Adopting a pet is a great thing to do, but it’s also a decision that should not be taken lightly. If you rush into adopting a cat or dog without considering all the important aspects, you could run into some serious problems.
So what should you think about before rescuing a new pet? Here are the top six things to consider.
Will the charity allow you to adopt?
There are many different cat and dog rehoming charities in the UK, and each has its own requirements that adopters must meet. It’s worth reading up on these before falling in love with a cat or dog that’s up for adoption, as the charity may determine your lifestyle is not suitable for a pet. Many charities, for example, will not let you adopt a dog if you work full-time, or a cat if you do not have a garden.
To make sure you don’t get your hopes up for no reason, check the charity’s website first, or give them a ring.
Are you ready to commit?
A pet is for life; you shouldn’t adopt a dog for a week and then decide they’re not right for you. Remember that cats and dogs live between 12 and 18 years, depending on the breed. It’s a big commitment to make.
Not only that, but you need to ensure you have enough time to spend with your pet. If you travel a lot, or spend a long time away from the house each day, then it may not be a good idea to adopt a cat or dog. Both require a lot of love, care and attention – they are another member of the family, and should be treated as such. Sit down with the rest of the family and have a discussion to see if you have the time and heart to look after a new pet.
Is your home suitable?
High-energy dogs need a lot of room to run around in. If you want to adopt a Boxer, but only have an upstairs flat, the adoption centre may determine that this breed of dog is not right for you. Be honest about what sort of dog or cat you can accommodate before setting your heart on a particular breed. If you rent your home, check with the landlord that pets are allowed.
You should also consider the other members of your household. Young children often don’t get on well with puppies and kittens, as they’re not sure how to treat them. What the puppy or kitten thinks is a fun game can easily turn into a painful misunderstanding. This can lead the child to resent or be afraid of your pet, which will cause problems later on and make your pet feel unwelcome. Therefore, an older pet may be more appropriate.
Can you afford a new pet?
When it comes to owning a pet, it’s not just the cost of their food you have to think about. Cats and dogs both require toys, grooming, medication, vet appointments, beds, insurance, and of course food and treats. These all add up over time. In fact, People’s Dispensary Sick Animals (PDSA) estimates it costs £17,000 to own a cat over its lifetime, and between £16,000 and £31,000 to keep a dog.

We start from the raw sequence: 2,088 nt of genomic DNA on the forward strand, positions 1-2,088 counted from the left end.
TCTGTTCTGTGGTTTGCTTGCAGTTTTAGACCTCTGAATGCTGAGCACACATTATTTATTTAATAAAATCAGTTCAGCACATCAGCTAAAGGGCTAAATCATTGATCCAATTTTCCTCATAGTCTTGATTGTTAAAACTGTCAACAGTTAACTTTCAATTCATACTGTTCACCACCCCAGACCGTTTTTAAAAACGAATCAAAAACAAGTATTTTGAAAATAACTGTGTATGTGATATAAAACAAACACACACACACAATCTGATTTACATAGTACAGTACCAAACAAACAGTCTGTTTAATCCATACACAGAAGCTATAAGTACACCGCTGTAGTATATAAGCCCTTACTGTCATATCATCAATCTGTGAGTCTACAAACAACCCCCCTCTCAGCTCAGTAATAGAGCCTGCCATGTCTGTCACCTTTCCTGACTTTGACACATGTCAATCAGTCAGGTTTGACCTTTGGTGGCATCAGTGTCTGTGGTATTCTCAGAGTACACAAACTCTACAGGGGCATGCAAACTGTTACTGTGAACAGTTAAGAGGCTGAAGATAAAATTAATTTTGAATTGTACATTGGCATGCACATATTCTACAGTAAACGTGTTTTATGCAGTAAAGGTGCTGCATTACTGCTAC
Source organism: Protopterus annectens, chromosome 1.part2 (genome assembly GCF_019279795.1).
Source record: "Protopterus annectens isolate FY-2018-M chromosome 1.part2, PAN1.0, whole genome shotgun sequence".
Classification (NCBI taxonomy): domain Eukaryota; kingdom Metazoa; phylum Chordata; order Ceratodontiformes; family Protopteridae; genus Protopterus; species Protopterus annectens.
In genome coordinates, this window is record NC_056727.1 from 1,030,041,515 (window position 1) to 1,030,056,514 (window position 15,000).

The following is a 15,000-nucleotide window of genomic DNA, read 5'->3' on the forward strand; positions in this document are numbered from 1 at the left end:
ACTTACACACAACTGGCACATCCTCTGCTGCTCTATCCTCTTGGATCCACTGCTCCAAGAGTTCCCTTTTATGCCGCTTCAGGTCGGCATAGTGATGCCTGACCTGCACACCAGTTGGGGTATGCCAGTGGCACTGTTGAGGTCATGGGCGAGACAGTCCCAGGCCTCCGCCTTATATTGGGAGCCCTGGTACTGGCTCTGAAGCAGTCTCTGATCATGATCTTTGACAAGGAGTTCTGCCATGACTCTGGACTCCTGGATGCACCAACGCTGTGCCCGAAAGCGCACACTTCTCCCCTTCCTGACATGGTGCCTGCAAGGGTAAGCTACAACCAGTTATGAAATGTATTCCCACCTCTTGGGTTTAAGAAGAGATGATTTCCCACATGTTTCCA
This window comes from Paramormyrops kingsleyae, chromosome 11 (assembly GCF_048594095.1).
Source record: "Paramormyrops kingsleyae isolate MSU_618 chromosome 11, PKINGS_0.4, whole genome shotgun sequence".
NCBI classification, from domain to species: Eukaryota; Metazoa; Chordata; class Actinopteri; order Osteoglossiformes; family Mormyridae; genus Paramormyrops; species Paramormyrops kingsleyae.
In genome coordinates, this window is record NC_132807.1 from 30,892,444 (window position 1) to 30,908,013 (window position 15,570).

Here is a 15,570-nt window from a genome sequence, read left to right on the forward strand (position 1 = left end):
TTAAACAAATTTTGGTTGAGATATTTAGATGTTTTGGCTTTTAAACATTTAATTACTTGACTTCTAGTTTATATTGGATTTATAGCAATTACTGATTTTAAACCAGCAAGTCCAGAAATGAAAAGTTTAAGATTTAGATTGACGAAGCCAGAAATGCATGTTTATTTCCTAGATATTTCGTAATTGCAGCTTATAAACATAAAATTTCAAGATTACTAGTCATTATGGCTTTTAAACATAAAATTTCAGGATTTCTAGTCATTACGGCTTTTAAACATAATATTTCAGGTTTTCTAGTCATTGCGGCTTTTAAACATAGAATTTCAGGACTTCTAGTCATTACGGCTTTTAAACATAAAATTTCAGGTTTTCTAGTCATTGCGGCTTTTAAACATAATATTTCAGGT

Sit down and have a look at your finances first to determine if you can afford to give a pet a loving new home. Remember that certain breeds of dog will require more food than others, so if you want a Leonberger be prepared to spend a lot of money on food!
Will they get along with your existing pets?
As we all know, not all cats and dogs get along well with other pets. For example, you can’t rescue a dog and expect it to ‘get used to’ the cat that’s lived with you for eight years. If you don’t check the two can be friends first, the house can become a hostile environment. Your pets may fight, or one could become stressed. If your cat has started to live outside and shows signs of being unhappy whilst indoors, it may be your dog that’s causing that behaviour.
It’s worth noting that dogs tend to get on better with dogs that are of the opposite sex; although it’s not impossible for two female or two male dogs to live together. Do your research beforehand, and ask your chosen rehoming charity for advice.
Is your neighbourhood pet friendly?
Whether you live in a city or a more rural area may determine which pet is best for you. Some dogs and cats don’t like living in the city as the noise can stress them out. Each pet is different, so you need to find out as much about them as you can before making a commitment.
If you’re thinking about adopting a dog, you need to learn where your local parks are, and if they’re suitable for dogs. Cats require a safe place to roam too, ideally away from busy roads. Is there a local vet nearby? And do they offer a 24-hour emergency service? These are all things you need to consider.
Rescuing a cat or dog is a big decision, and there is a lot to think about. Remember, even if you’re not in the right position to adopt a pet today, it doesn’t mean you won’t be in a few years’ time. It’s best to wait until you are completely sure you can afford a new pet, and are able to give it the love and attention it deserves.